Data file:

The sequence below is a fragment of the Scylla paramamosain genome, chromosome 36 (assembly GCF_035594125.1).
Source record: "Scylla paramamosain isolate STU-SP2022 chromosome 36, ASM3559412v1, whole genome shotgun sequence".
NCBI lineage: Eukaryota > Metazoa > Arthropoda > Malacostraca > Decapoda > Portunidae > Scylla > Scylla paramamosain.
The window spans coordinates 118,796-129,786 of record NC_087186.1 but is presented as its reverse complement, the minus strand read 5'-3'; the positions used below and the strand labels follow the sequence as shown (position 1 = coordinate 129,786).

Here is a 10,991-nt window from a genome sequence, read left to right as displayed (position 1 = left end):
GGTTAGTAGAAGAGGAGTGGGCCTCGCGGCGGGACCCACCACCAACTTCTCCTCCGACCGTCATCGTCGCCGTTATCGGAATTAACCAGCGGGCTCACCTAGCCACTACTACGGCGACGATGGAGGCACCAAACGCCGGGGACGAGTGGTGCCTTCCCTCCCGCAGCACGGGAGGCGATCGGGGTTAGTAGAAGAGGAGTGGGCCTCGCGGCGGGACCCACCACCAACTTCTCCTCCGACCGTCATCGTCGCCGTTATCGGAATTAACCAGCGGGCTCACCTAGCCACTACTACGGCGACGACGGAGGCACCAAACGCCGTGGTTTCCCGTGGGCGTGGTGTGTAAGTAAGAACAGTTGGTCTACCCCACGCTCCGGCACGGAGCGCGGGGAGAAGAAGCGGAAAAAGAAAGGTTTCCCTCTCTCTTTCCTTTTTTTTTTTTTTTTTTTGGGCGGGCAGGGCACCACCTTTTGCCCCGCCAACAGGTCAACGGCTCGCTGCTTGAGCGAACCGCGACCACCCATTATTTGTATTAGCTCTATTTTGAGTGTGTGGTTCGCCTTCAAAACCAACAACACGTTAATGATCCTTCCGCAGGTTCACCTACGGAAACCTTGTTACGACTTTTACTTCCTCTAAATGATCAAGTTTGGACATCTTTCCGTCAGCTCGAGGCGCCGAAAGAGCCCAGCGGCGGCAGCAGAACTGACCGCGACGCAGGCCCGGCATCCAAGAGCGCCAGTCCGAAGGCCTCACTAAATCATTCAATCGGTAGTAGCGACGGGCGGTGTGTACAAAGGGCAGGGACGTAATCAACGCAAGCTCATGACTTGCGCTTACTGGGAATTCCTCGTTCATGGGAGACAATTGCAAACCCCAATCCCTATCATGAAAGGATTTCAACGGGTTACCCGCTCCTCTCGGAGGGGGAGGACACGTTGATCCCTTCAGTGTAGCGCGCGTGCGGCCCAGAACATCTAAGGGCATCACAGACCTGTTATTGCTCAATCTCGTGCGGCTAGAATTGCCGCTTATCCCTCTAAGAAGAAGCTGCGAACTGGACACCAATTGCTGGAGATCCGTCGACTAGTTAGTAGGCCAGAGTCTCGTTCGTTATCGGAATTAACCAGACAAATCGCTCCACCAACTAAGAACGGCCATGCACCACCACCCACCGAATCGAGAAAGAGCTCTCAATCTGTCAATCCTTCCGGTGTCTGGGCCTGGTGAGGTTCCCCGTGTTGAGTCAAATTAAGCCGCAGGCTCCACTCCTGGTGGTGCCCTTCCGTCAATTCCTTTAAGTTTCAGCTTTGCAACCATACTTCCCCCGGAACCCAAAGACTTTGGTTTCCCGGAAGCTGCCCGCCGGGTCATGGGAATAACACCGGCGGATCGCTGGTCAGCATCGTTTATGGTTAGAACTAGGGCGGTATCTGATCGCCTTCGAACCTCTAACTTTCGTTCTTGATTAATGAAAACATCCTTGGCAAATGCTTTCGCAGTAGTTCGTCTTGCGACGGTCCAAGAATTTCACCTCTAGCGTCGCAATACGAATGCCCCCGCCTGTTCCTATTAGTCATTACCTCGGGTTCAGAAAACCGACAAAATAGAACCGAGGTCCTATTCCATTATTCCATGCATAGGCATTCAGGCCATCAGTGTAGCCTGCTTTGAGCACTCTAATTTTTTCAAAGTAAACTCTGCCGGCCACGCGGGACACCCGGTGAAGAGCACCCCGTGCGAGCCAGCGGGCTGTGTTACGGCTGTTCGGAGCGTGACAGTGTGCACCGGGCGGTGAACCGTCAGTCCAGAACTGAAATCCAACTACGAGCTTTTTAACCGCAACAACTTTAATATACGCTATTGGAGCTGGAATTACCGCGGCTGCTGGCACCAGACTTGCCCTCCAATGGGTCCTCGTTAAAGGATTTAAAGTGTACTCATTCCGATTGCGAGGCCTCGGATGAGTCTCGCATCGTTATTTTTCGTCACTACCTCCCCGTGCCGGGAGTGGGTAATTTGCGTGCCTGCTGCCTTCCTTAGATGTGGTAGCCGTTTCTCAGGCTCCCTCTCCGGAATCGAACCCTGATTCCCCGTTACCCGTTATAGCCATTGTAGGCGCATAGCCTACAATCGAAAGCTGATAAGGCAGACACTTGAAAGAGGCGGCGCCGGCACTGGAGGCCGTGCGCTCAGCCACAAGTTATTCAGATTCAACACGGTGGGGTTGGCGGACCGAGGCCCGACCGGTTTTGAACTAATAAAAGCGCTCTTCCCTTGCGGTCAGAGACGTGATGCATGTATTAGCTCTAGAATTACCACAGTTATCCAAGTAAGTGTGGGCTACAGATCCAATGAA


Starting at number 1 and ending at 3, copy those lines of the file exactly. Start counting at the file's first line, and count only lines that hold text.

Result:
The sequence below is a fragment of the Scylla paramamosain genome, chromosome 36 (assembly GCF_035594125.1).
Source record: "Scylla paramamosain isolate STU-SP2022 chromosome 36, ASM3559412v1, whole genome shotgun sequence".
NCBI lineage: Eukaryota > Metazoa > Arthropoda > Malacostraca > Decapoda > Portunidae > Scylla > Scylla paramamosain.